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I almost feel sorry for the politicians these days -- almost. It’s very clear that the American people want our leaders to cut government spending, but it’s also equally clear that they dare not touch entitlements. There’s a conundrum for you.
According to a recent Wall Street Journal/NBC poll, when asked what two things should be the government’s top priority, 56 percent of Americans responded, "job creation and economic growth"; 40 percent said, "cutting government spending and the deficit." But at the same time, only 23 percent favor cutting Medicare, and 22 percent favor cutting Social Security.
Come on! I’ve been warning you about this for months. Americans are gripped by an entitlement fever. We’re all for making sacrifices, so long as someone else is making the sacrifices. Look at the war in Wisconsin over collective bargaining and pension and healthcare contributions for public sector employees. When asked to sacrifice, the public sector unions went berserk.
Folks, we can’t have it both ways. We can’t buy in to the postmodern promise that we can have our cake and eat it, too. We will all have to make sacrifices if the country is ever to escape the shadow of this gargantuan debt. Take Medicare, which I participate in. If I have to pay more to participate in Medicare, so be it. At the same time, I’d also want the waste and abuses cleaned up.
And as Christians, we ought to be especially concerned about what the deficit means to future generations. As I have said, it is positively immoral that we saddle our children and grandchildren with debt we pile up because we refuse to sacrifice.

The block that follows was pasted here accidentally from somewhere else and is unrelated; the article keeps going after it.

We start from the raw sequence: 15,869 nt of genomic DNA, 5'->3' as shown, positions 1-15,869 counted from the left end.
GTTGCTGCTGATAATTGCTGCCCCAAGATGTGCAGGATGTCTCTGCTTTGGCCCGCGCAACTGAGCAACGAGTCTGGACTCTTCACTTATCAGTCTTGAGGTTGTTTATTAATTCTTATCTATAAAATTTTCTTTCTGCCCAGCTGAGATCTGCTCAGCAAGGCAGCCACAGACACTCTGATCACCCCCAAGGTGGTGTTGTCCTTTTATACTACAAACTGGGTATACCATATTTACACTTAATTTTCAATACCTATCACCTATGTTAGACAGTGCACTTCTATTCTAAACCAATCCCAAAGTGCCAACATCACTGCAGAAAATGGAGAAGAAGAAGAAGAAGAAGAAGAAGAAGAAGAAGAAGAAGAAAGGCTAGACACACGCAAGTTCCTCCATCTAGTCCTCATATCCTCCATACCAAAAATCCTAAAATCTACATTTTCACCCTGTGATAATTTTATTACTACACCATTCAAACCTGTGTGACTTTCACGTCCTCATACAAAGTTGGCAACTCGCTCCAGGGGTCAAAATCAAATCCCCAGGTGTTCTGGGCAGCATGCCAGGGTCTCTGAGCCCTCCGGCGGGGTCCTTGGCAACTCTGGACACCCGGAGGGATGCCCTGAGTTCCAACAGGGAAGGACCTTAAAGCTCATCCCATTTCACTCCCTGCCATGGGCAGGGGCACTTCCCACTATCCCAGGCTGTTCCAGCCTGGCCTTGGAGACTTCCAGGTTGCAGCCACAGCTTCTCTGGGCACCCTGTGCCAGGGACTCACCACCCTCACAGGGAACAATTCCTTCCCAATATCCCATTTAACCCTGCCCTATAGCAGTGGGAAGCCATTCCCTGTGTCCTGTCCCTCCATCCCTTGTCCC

This is why I applaud my friend Ron Sider and Evangelicals for Social Action. They have just released a statement entitled “A Call for Intergenerational Justice: A Christian Proposal for American Debt Crisis.” It’s a powerful document that calls not only on the government but on all Americans to get serious about reducing the debt. In fact, it’s so spot-on, I’d like to read to you just one paragraph:
“Reforming our culture of debt is not just the responsibility of government. A materialistic, live-for-the-moment mentality has seduced many Christians and many Americans to live beyond their means. Churches must disciple their members toward stewardship, justice, and concern for the poor. Families must change their thinking and spending. Businesses must be concerned not just with short-term corporate profits but also with long-term community well-being and the common good. But government does have the primary responsibility to reverse at least one part of our mad rush to economic disaster -- our ever-increasing government debt.”
Masterfully written. Now, I myself did not sign “A Call for Intergenerational Justice” because of its stance on federal funding for education (which I believe should be reserved to the states and localities). But I do urge you to read it, and if you agree with it, sign it and send it to your friends and family. Come to BreakPoint.org, and we’ll link you to it.
Again, we can’t have it both ways. We all agree that we must cut government spending. But we should all agree that all of us must make sacrifices. And we the Church must reject the culture of debt.